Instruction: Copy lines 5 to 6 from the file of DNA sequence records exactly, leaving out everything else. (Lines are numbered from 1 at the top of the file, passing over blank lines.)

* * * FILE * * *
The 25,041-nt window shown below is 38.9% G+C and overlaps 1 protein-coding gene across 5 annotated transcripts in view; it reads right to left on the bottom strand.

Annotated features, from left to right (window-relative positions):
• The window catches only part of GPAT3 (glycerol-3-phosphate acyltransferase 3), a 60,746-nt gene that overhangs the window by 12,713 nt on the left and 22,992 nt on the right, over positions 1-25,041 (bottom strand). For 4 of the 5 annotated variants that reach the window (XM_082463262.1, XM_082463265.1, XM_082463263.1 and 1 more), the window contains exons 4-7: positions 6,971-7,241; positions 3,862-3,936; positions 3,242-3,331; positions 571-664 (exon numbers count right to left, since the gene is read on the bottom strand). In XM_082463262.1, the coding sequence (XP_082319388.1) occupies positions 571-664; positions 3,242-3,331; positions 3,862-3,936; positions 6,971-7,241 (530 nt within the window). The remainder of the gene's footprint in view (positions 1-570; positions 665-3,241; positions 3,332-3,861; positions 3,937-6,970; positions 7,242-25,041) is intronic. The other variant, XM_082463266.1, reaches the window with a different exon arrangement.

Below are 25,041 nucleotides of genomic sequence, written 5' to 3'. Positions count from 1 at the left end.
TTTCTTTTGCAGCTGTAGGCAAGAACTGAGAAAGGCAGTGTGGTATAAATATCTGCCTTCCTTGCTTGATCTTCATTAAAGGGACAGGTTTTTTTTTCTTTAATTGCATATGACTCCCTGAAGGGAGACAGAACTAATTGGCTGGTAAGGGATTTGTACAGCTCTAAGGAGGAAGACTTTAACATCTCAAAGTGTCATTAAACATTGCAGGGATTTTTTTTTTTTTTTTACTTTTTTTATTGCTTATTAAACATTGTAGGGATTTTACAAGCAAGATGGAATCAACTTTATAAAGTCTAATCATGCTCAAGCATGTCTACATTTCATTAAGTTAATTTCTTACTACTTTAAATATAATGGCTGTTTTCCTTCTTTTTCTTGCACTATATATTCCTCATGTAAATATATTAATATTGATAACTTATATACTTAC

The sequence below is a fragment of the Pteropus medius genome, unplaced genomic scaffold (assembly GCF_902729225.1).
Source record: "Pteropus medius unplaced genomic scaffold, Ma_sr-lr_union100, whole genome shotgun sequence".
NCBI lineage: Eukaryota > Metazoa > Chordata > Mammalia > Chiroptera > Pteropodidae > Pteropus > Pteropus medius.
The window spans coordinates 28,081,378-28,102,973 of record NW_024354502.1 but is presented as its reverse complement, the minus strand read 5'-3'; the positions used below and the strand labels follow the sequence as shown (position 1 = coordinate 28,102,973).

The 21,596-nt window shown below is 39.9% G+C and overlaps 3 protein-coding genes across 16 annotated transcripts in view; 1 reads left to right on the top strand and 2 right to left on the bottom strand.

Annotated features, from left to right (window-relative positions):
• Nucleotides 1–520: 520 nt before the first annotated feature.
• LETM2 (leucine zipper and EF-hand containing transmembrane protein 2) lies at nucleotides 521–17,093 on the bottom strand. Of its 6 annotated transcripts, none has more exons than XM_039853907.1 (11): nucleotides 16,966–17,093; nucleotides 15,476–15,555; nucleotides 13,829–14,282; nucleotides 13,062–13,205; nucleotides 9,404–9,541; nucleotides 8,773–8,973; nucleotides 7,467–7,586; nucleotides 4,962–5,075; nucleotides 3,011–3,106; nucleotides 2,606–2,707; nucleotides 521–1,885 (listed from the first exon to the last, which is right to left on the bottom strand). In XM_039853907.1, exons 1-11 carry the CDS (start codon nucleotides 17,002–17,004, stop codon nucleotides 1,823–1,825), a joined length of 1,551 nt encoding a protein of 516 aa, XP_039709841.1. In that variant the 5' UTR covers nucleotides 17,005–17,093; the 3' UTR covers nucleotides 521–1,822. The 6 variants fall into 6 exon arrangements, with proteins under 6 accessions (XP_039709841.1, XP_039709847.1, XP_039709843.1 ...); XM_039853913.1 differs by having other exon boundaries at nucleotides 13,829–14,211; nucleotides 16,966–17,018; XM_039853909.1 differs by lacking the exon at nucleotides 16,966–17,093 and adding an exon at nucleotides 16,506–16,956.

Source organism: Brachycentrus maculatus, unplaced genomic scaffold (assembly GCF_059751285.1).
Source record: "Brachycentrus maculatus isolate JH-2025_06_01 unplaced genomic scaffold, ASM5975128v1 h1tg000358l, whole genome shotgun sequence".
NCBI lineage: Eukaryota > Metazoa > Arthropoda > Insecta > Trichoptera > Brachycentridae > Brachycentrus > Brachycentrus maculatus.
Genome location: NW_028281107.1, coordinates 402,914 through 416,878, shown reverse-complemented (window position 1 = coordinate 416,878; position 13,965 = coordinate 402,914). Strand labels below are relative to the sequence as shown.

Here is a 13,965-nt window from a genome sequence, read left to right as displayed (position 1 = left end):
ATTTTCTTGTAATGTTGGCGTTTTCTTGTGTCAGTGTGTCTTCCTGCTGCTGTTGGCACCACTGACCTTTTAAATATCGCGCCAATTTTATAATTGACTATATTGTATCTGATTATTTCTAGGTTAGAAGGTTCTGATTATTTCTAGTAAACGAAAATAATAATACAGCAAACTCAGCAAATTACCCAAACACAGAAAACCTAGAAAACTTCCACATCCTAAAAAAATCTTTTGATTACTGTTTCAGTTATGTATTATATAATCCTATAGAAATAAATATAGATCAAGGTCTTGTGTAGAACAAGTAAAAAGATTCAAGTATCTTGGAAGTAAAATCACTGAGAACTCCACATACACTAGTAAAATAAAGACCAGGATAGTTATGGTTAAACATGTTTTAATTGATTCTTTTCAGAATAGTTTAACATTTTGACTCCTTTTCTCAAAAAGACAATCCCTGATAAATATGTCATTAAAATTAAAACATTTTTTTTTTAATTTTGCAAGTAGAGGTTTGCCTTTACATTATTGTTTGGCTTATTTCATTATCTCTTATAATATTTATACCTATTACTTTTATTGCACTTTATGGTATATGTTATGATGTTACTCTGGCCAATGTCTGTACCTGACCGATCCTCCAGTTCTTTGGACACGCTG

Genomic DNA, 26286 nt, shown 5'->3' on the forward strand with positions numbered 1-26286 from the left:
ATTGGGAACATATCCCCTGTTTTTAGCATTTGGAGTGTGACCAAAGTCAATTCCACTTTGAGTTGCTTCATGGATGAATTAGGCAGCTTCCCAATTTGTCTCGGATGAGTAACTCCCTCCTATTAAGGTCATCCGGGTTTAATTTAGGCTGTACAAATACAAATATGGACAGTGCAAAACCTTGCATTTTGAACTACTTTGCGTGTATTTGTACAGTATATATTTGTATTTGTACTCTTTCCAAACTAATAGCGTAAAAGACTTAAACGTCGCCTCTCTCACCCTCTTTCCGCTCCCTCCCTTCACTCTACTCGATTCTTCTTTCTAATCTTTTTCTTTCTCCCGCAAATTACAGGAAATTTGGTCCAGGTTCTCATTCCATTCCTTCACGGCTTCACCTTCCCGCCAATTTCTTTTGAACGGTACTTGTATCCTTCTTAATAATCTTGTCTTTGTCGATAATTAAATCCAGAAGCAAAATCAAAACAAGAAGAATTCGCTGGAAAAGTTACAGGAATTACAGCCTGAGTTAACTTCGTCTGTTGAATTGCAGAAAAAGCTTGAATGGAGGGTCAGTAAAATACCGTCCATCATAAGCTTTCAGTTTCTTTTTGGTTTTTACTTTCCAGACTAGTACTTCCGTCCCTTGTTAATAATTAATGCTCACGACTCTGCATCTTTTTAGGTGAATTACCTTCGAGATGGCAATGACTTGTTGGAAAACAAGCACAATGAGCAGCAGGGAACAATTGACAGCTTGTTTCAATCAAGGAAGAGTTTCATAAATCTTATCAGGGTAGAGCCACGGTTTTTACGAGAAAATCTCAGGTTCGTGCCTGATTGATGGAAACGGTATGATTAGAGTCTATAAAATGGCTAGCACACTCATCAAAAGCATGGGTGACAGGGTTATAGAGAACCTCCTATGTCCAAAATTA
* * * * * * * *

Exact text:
TTTCTTTTGCAGCTGTAGGCAAGAACTGAGAAAGGCAGTGTGGTATAAATATCTGCCTTCCTTGCTTGATCTTCATTAAAGGGACAGGTTTTTTTTTCTTTAATTGCATATGACTCCCTGAAGGGAGACAGAACTAATTGGCTGGTAAGGGATTTGTACAGCTCTAAGGAGGAAGACTTTAACATCTCAAAGTGTCATTAAACATTGCAGGGATTTTTTTTTTTTTTTTACTTTTTTTATTGCTTATTAAACATTGTAGGGATTTTACAAGCAAGATGGAATCAACTTTATAAAGTCTAATCATGCTCAAGCATGTCTACATTTCATTAAGTTAATTTCTTACTACTTTAAATATAATGGCTGTTTTCCTTCTTTTTCTTGCACTATATATTCCTCATGTAAATATATTAATATTGATAACTTATATACTTAC

The sequence below is a fragment of the Pteropus medius genome, unplaced genomic scaffold (assembly GCF_902729225.1).